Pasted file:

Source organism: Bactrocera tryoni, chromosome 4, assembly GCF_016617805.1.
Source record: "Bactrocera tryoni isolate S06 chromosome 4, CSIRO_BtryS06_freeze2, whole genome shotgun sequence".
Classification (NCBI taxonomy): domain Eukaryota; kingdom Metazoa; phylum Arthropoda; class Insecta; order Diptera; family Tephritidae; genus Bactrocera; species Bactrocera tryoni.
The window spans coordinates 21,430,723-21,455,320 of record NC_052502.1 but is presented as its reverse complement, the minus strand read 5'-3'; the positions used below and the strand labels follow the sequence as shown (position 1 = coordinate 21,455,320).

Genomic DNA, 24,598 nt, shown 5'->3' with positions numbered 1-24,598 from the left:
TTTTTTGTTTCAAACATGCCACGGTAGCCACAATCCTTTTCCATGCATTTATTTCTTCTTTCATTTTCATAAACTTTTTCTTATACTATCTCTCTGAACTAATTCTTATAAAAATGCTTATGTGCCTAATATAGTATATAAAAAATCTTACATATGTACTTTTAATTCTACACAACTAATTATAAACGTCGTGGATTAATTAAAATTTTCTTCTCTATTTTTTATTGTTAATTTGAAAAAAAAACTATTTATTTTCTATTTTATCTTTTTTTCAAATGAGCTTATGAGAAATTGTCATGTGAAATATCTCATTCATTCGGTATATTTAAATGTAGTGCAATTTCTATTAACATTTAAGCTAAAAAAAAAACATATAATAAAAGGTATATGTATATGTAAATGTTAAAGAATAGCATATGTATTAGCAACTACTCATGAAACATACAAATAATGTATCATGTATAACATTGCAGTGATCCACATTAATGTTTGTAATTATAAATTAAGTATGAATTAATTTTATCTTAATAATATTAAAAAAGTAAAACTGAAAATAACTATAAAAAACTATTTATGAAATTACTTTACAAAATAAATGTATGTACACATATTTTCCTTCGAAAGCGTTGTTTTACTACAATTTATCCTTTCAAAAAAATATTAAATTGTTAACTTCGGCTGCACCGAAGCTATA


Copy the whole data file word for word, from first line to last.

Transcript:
Source organism: Bactrocera tryoni, chromosome 4, assembly GCF_016617805.1.
Source record: "Bactrocera tryoni isolate S06 chromosome 4, CSIRO_BtryS06_freeze2, whole genome shotgun sequence".
Classification (NCBI taxonomy): domain Eukaryota; kingdom Metazoa; phylum Arthropoda; class Insecta; order Diptera; family Tephritidae; genus Bactrocera; species Bactrocera tryoni.
The window spans coordinates 21,430,723-21,455,320 of record NC_052502.1 but is presented as its reverse complement, the minus strand read 5'-3'; the positions used below and the strand labels follow the sequence as shown (position 1 = coordinate 21,455,320).

Genomic DNA, 24,598 nt, shown 5'->3' with positions numbered 1-24,598 from the left:
TTTTTTGTTTCAAACATGCCACGGTAGCCACAATCCTTTTCCATGCATTTATTTCTTCTTTCATTTTCATAAACTTTTTCTTATACTATCTCTCTGAACTAATTCTTATAAAAATGCTTATGTGCCTAATATAGTATATAAAAAATCTTACATATGTACTTTTAATTCTACACAACTAATTATAAACGTCGTGGATTAATTAAAATTTTCTTCTCTATTTTTTATTGTTAATTTGAAAAAAAAACTATTTATTTTCTATTTTATCTTTTTTTCAAATGAGCTTATGAGAAATTGTCATGTGAAATATCTCATTCATTCGGTATATTTAAATGTAGTGCAATTTCTATTAACATTTAAGCTAAAAAAAAAACATATAATAAAAGGTATATGTATATGTAAATGTTAAAGAATAGCATATGTATTAGCAACTACTCATGAAACATACAAATAATGTATCATGTATAACATTGCAGTGATCCACATTAATGTTTGTAATTATAAATTAAGTATGAATTAATTTTATCTTAATAATATTAAAAAAGTAAAACTGAAAATAACTATAAAAAACTATTTATGAAATTACTTTACAAAATAAATGTATGTACACATATTTTCCTTCGAAAGCGTTGTTTTACTACAATTTATCCTTTCAAAAAAATATTAAATTGTTAACTTCGGCTGCACCGAAGCTATA